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ERIC Number: ED246364
Record Type: RIE
Publication Date: 1984-May
Pages: 46
Abstractor: N/A
Reference Count: 0
ISBN: N/A
ISSN: N/A
Interpersonal Dominance and Coronary-Prone Behavior.
Yarnold, Paul R.; Grimm, Laurence G.
Exploratory research has indicated that interpersonal dominance is one of the strongest correlates of Type A behavior, although little effort has been made to demonstrate a link between the behavioral manifestation of interpersonal dominance and Pattern A responding. To establish such a link two studies were conducted. In the first study, extreme A (N=12) and extreme B (N=11) subjects, as determined by the Jenkins Activity Survey, judged differences in stimuli following an Asch conformity paradigm. The results, which were significant, showed that Type B subjects conformed twice as much as Type A subjects. The same task administered to a subset of the sample and a larger normative sample indicated that social pressure to conform was responsible for differences in judgmental accuracy of stimuli (conformity measure). In the second study, all possible combinations of extreme As (N=42) and Bs (N=42) were matched in dyads to negotiate extreme bi-polar opposite positions on a "teacher dismissal" issue. Analysis of the process and outcome behaviors suggested that Type A individuals were unilaterally more dominant than their Type B counterparts. Future research is needed to define the situational parameters of the Type A individual's dominance behavior and the physiological concomitants of dominance struggles. (Author/BL)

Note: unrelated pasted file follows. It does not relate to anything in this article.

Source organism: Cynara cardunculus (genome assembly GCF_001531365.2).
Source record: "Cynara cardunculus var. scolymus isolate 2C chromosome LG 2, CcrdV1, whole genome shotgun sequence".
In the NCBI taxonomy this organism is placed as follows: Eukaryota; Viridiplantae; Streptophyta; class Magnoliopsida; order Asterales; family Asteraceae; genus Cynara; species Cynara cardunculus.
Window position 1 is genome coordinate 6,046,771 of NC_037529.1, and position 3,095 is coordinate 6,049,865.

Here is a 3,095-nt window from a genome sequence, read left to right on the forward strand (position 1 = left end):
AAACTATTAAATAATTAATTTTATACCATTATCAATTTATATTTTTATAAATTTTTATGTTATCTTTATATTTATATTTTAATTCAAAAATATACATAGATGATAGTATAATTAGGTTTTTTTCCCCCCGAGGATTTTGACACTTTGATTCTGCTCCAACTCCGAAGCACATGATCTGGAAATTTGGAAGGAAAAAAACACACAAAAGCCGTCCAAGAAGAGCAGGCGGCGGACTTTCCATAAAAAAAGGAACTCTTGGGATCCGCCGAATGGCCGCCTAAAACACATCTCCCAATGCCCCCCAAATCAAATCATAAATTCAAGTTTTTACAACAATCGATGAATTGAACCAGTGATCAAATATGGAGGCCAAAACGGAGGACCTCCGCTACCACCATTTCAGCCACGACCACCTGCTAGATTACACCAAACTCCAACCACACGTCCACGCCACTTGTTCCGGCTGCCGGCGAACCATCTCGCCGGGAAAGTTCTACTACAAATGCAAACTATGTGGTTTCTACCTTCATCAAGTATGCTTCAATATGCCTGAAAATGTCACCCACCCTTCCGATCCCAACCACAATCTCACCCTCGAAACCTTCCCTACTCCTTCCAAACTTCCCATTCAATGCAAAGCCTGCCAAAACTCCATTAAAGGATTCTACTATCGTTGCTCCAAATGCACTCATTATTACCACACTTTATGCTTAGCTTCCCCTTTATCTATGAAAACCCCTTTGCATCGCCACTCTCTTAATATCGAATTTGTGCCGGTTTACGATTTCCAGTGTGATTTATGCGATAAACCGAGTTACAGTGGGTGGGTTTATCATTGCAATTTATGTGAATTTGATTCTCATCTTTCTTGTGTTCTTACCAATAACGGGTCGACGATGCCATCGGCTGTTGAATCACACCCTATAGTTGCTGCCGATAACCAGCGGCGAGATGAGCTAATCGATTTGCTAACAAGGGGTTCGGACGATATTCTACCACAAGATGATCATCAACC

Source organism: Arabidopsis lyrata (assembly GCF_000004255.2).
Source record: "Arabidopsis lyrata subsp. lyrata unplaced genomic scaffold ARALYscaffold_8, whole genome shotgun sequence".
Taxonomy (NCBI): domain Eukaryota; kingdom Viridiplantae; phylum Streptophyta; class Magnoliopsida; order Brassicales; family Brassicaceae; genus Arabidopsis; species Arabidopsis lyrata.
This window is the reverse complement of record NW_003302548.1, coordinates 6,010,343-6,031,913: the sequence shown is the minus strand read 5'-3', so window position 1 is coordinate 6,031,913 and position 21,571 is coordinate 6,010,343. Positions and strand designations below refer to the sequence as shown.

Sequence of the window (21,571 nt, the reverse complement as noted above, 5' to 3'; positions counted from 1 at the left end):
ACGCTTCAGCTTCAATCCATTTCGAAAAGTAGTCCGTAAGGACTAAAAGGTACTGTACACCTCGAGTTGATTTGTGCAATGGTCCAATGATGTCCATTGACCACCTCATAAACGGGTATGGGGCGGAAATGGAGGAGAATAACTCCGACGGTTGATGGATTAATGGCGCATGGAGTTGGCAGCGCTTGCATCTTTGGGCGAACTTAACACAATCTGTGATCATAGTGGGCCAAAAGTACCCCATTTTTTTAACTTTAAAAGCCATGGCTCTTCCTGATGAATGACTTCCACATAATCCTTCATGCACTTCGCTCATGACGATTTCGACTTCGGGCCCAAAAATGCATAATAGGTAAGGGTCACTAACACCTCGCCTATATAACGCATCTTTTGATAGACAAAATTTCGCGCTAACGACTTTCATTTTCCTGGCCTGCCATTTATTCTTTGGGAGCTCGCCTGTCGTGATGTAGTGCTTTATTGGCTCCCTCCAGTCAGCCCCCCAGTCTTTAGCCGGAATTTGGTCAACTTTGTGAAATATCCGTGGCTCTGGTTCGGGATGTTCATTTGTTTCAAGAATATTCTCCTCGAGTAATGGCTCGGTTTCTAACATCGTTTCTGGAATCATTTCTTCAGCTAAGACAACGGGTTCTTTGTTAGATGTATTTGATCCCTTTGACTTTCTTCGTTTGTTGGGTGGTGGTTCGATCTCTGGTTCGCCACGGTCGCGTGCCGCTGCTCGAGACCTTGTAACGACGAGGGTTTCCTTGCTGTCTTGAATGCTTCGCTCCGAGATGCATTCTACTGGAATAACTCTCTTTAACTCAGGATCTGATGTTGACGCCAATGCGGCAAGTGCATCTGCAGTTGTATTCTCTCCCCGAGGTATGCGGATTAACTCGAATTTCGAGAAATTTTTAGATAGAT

Publication Type: Reports - Research; Speeches/Meeting Papers
Education Level: N/A
Audience: Researchers
Language: English
Sponsor: N/A
Authoring Institution: N/A
Identifiers: Dominant Behavior; Type B Behavior; Type A Behavior
Note: Experiment one was supported by a grant from the University of Illinois Office of Social Science Research. See ED 237 900 for an earlier version. Portions of experiment two, based on the first author's Master's thesis, were presented at the Annual Meeting of the Midwestern Psychological Association (56th, Chicago, IL, May 3-5, 1984).